China may go for Electronic Road Pricing

Govt workplan pushes for congestion fees over curbs on vehicle purchase and usage

Traffic jams have been a growing scourge across China after rapid economic development over the past decades led to rising wealth and, in turn, higher car ownership.
Traffic jams have been a growing scourge across China after rapid economic development over the past decades led to rising wealth and, in turn, higher car ownership. PHOTO: BLOOMBERG

China has for the first time embraced road congestion fees that are similar to Singapore's Electronic Road Pricing (ERP) as a solution to tackle traffic jams that have worsened even in smaller cities.

In its 2016-2020 public transport workplan released on Monday, the Ministry of Transport urged local governments to study and introduce road congestion fees "at an appropriate time", depending on traffic conditions in their cities.

It also urged traffic-clogged metropolises like Beijing and Shanghai to ease their reliance on policies that curb vehicle purchase and usage, and to beef up public transport instead.

The workplan marks the first mention of congestion fees in government documents - a clear sign of intent in China - despite years of talk and attempts by officials to adopt the policy.

Beijing University of Technology transport analyst Chen Yanyan believes this sends a clear message that the central government places a strong emphasis on tackling traffic congestion, which in turn could help local governments overcome opposition to the policy.

  • Ways to reduce congestion


    Chinese motorists in several major cities have to obtain licence plates through either a lottery or auction system before being allowed on the road.


    Several Chinese cities like Beijing and Tianjin use a system based on the last numbers on the licence plates. Each day, two numbers are banned from the streets. Vehicles with non-local plates also face entry restrictions to some parts of the cities during peak traffic hours.


    The Transport Ministry's 2016-2020 workplan has urged cities like Beijing and Shanghai to use a mix of tools to ease traffic jams, including technology and beefing up public transport.

    The workplan sets several targets on this front. For instance, cities with over five million residents should achieve "100 per cent bus coverage", with bus stops located every 500m in urban areas.

    A futuristic "straddling bus" that can carry up to 1,400 passengers and allow cars to pass underneath is being touted as a possible solution. A life-sized model is being built and could be tested later this year.


    Several Chinese cities have studied road congestion fees in Singapore and London since as early as 2002.

    Beijing is the latest to join the list, with a preliminary policy framework already drafted, though no timeline has been given on when it will be introduced.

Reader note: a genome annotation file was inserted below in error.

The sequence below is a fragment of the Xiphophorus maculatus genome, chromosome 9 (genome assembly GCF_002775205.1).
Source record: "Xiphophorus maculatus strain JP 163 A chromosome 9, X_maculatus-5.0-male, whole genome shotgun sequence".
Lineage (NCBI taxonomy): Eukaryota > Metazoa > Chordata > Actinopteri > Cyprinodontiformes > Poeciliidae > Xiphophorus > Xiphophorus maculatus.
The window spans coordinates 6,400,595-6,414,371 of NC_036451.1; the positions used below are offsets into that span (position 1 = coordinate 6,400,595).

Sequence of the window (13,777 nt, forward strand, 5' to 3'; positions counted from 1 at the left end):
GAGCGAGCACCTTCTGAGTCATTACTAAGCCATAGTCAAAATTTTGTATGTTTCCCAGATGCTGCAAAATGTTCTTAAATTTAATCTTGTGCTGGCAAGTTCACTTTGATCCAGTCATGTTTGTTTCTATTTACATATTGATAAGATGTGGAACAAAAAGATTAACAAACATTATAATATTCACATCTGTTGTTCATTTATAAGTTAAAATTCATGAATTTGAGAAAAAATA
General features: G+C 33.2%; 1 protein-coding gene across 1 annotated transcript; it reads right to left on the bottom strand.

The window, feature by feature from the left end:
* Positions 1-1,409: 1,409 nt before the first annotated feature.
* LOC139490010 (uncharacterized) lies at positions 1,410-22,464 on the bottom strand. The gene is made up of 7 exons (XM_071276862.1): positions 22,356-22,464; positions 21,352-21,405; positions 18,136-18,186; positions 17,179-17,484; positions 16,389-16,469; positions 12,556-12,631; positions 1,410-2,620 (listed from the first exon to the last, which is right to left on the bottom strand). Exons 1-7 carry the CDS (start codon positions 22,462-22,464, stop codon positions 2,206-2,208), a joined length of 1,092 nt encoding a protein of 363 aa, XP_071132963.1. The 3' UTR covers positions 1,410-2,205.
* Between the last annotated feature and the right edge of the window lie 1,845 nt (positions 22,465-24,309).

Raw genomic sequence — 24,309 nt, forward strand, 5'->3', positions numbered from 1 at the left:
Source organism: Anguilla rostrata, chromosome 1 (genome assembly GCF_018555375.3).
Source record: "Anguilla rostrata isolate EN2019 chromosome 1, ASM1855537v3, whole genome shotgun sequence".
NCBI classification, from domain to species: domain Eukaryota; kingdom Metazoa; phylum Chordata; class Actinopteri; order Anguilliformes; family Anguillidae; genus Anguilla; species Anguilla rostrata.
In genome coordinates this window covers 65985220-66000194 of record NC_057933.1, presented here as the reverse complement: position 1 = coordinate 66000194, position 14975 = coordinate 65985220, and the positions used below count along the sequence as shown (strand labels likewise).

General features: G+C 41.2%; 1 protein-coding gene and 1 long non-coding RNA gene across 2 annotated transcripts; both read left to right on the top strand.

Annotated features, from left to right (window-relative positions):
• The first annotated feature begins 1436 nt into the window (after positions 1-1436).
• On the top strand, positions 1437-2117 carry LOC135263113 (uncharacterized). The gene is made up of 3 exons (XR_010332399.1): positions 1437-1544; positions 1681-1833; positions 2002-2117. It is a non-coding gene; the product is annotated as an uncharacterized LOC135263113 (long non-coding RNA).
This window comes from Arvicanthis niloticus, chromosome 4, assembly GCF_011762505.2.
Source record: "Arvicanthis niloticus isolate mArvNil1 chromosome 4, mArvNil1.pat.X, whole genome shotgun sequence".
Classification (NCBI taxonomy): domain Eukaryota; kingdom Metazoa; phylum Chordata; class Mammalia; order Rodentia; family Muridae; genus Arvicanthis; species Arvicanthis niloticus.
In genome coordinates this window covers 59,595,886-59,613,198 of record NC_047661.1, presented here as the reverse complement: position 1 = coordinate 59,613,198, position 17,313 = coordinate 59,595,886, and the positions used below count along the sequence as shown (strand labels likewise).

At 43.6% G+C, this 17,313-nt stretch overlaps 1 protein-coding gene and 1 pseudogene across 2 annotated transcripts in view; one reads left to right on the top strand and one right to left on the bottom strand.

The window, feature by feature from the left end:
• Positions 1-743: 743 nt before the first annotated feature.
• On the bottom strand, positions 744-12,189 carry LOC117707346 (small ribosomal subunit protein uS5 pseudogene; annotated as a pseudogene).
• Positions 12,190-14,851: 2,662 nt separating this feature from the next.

"The decision to implement congestion fees still lies with the local governments. But we can expect the central government to provide them with more resources and support in this direction," she told The Straits Times.

Traffic jams have been a growing scourge across China after rapid economic development over the past decades led to rising wealth and, in turn, higher car ownership.

The number of private vehicles soared from 58 million in 2011 to 124 million last year, making China the world's largest auto market.

As a result, road speeds have slowed and air pollution has worsened, triggering complaints from the middle class whose happiness determines the level of stability craved by the Communist Party.

The problem has spread to second-tier cities. A report this month by China's car-sharing firm Didi Kuaidi ranked northern Shijiazhuang, south-western Chongqing and north-western Xi'an as the cities with the worst traffic jams, ahead of capital Beijing.

Currently, curbs on vehicle purchase and usage are the key ways adopted by several Chinese cities to tackle traffic jams. Beijing, for instance, uses a lottery system in issuing new licence plates and also a policy in which the last digit on the plate decides usage on certain days of the week.

Singapore's ERP system and similar policies in cities like London have often been cited as remedies since 2002. Several cities like southern Shenzhen have sent officials on study trips to Singapore and later drafted implementation blueprints. But such moves have repeatedly run into roadblocks due to public resistance, which has resurfaced in recent days over the new workplan.

Critics say the policy will not improve traffic-clogged roads as motorists will continue to choose driving over public transport until buses and subways are improved.

An editorial from the Beijing News daily yesterday also said the effects of congestion fees might wear off on motorists after some time, as it urged the authorities to turn to the Internet to disseminate traffic information to minimise jams.

Hopes are now pinned on Beijing to lead the way in introducing the country's first congestion charge. A preliminary policy framework has been drafted, according to media reports in late May, though no timeline was given. But Beijing Jiaotong University's transport analyst Zhao Jian believes it would be tough to implement congestion charges in the capital city as its traffic jams are a widespread problem within the 5th Ring Road network that spans a 667 sq km area.

"Besides improving public transport, it would be more effective to raise car ownership costs through higher taxes," Dr Zhao told The Straits Times.

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A version of this article appeared in the print edition of The Straits Times on July 28, 2016, with the headline China may go for Electronic Road Pricing. Subscribe